When I earned my Bachelor of Social Work degree, I was taught that there are two types of welfare in our country. One of them is stigmatized, and the other is not.

We are all familiar with the stereotypical unemployed single parent with children he/she is unable to support. We stigmatize that type of welfare as being undeserved. Yet, in our society, there are government handouts that go to the middle, and upper classes.

For example, the popular Earned Income Credit is a subsidy to help middle class families afford to raise their children, yet that handout is not stigmatized in the same way as what we traditionally think of as welfare. It is an accepted bonus after a year of hard work. The higher a person's income, the more deductions from taxes and other subsidies are available to him/her.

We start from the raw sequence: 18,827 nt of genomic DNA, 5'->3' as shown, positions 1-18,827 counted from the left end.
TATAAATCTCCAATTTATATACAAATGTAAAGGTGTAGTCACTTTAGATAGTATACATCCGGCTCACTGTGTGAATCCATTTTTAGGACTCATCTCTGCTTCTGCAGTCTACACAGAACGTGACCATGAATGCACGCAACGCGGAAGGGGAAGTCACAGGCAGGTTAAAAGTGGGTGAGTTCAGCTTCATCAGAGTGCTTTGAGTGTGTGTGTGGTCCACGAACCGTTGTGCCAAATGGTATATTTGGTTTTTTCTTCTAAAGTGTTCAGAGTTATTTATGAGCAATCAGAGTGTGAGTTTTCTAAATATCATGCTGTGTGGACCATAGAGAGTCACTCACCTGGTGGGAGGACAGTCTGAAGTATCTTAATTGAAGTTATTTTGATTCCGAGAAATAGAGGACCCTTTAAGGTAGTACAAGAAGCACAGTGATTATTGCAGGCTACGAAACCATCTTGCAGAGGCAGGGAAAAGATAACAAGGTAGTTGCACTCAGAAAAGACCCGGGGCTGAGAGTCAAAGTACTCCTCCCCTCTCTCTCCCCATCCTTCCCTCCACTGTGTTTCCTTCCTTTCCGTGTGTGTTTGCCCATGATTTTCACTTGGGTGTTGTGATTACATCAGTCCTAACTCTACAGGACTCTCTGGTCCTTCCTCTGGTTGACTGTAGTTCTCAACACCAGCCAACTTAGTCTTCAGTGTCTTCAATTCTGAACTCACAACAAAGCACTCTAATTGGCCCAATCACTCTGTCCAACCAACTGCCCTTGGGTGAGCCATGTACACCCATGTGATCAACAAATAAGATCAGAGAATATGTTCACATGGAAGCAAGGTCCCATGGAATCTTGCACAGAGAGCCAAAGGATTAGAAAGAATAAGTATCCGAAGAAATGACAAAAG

Yet, once again, these handouts are not stigmatized. They are thought of as a deserved reward for being successful in life.

In a time when we are at the brink of partial default of the government, higher interest rates for every American, stock market collapse and the loss of our country's standing in the world, surely it is obvious that every sort of government welfare, whether stigmatized or not, needs to be on the chopping block. We simply cannot afford to support the lifestyle of one segment of the population when we are all at risk.

Lisa Bates